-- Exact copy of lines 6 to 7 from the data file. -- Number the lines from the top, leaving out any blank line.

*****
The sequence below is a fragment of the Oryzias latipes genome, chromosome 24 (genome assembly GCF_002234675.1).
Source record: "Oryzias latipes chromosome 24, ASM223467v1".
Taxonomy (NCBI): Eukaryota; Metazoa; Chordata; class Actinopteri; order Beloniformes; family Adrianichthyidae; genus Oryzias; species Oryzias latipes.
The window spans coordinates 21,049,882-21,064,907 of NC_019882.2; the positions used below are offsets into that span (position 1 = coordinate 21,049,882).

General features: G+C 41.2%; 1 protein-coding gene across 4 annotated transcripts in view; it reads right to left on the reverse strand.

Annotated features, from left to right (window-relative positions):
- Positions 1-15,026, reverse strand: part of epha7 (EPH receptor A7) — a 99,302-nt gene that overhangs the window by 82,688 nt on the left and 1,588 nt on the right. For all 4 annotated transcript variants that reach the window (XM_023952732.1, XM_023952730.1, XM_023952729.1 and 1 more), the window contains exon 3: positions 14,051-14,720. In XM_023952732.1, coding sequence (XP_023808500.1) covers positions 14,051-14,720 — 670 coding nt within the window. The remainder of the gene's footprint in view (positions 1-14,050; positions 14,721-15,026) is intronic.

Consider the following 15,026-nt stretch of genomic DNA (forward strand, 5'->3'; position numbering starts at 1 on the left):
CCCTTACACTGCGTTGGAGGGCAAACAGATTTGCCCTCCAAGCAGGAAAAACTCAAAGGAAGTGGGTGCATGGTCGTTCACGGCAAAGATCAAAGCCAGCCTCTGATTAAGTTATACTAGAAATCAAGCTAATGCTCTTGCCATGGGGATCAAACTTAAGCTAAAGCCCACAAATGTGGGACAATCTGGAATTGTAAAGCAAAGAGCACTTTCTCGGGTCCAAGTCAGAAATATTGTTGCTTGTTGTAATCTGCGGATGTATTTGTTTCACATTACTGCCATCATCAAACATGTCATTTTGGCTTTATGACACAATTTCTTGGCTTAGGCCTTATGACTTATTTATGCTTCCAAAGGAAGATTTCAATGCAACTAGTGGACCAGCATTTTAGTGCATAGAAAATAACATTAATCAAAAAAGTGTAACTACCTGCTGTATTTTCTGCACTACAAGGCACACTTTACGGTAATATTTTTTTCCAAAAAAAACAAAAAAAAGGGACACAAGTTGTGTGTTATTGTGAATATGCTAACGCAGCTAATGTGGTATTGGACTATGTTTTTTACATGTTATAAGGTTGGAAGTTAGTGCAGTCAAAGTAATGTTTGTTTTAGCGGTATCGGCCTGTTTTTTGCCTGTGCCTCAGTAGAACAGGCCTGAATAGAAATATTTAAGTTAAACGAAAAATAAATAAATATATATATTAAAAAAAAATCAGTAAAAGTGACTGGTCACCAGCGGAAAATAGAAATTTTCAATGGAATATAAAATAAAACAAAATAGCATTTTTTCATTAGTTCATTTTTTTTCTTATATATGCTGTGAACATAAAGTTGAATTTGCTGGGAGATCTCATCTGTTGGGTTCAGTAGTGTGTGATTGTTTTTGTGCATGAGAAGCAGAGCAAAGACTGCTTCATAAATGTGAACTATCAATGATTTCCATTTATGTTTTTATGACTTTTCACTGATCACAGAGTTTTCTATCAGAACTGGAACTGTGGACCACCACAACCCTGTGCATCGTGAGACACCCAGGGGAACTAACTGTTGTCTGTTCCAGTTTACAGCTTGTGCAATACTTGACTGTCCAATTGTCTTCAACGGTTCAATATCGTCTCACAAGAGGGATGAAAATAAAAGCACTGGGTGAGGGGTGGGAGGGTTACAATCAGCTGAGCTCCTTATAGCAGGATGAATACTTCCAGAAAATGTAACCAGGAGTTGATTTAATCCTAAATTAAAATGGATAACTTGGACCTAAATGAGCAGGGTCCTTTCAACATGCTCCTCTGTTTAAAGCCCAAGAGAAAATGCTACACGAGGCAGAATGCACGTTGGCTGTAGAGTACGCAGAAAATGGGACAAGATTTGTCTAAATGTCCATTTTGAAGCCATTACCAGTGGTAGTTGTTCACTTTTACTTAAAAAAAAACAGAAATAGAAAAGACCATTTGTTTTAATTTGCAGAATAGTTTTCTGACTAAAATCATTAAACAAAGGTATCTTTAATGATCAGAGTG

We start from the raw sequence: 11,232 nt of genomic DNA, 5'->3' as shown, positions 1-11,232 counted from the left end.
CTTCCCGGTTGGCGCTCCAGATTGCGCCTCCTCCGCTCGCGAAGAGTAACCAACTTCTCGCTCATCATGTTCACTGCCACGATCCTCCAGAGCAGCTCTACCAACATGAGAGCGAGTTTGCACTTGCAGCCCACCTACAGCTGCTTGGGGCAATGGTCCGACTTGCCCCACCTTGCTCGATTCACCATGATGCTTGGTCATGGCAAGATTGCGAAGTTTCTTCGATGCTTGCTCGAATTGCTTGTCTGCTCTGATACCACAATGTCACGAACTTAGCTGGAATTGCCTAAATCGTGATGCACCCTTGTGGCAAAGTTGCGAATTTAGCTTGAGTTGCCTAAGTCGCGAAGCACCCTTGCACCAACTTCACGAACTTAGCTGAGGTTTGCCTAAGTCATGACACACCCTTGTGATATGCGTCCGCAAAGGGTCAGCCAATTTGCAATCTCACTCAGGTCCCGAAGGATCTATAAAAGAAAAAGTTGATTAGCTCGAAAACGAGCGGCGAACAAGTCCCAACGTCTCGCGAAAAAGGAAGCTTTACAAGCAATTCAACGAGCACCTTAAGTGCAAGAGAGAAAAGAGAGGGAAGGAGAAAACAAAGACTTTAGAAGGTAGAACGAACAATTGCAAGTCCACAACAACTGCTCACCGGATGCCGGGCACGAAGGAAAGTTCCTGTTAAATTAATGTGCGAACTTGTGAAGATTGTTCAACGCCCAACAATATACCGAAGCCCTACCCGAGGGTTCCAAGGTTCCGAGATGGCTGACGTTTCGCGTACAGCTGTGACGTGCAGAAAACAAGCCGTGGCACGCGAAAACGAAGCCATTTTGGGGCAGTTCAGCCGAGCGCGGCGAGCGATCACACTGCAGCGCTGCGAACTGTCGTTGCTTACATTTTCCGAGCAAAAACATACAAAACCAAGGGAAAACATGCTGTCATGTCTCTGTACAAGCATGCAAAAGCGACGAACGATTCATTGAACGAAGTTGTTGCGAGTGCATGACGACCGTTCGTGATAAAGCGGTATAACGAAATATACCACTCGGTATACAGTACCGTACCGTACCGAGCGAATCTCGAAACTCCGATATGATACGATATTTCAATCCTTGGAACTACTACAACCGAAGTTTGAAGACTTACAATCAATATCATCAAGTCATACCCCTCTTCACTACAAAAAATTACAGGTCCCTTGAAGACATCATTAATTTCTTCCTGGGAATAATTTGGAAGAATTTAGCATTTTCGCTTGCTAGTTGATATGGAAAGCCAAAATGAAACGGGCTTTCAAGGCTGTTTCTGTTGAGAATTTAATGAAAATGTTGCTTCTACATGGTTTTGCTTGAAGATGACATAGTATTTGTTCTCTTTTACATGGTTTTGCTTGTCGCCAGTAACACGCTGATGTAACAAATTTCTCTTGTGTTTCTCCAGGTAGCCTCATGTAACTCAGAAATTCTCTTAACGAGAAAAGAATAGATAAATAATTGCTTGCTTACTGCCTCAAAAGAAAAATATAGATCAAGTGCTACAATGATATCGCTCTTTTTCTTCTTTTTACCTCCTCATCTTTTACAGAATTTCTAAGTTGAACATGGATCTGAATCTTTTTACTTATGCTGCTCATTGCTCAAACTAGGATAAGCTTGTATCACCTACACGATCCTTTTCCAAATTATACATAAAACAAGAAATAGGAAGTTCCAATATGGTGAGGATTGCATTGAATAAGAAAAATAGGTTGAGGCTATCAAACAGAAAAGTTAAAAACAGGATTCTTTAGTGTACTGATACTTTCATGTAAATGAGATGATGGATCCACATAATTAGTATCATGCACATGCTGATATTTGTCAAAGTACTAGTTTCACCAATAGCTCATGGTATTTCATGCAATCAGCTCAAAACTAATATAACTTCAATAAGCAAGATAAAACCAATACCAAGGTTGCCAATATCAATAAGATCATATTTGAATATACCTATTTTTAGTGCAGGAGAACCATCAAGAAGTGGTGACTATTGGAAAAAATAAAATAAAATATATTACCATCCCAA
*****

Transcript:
Annotated features, from left to right (window-relative positions):
- Positions 1-15,026, reverse strand: part of epha7 (EPH receptor A7) — a 99,302-nt gene that overhangs the window by 82,688 nt on the left and 1,588 nt on the right. For all 4 annotated transcript variants that reach the window (XM_023952732.1, XM_023952730.1, XM_023952729.1 and 1 more), the window contains exon 3: positions 14,051-14,720. In XM_023952732.1, coding sequence (XP_023808500.1) covers positions 14,051-14,720 — 670 coding nt within the window. The remainder of the gene's footprint in view (positions 1-14,050; positions 14,721-15,026) is intronic.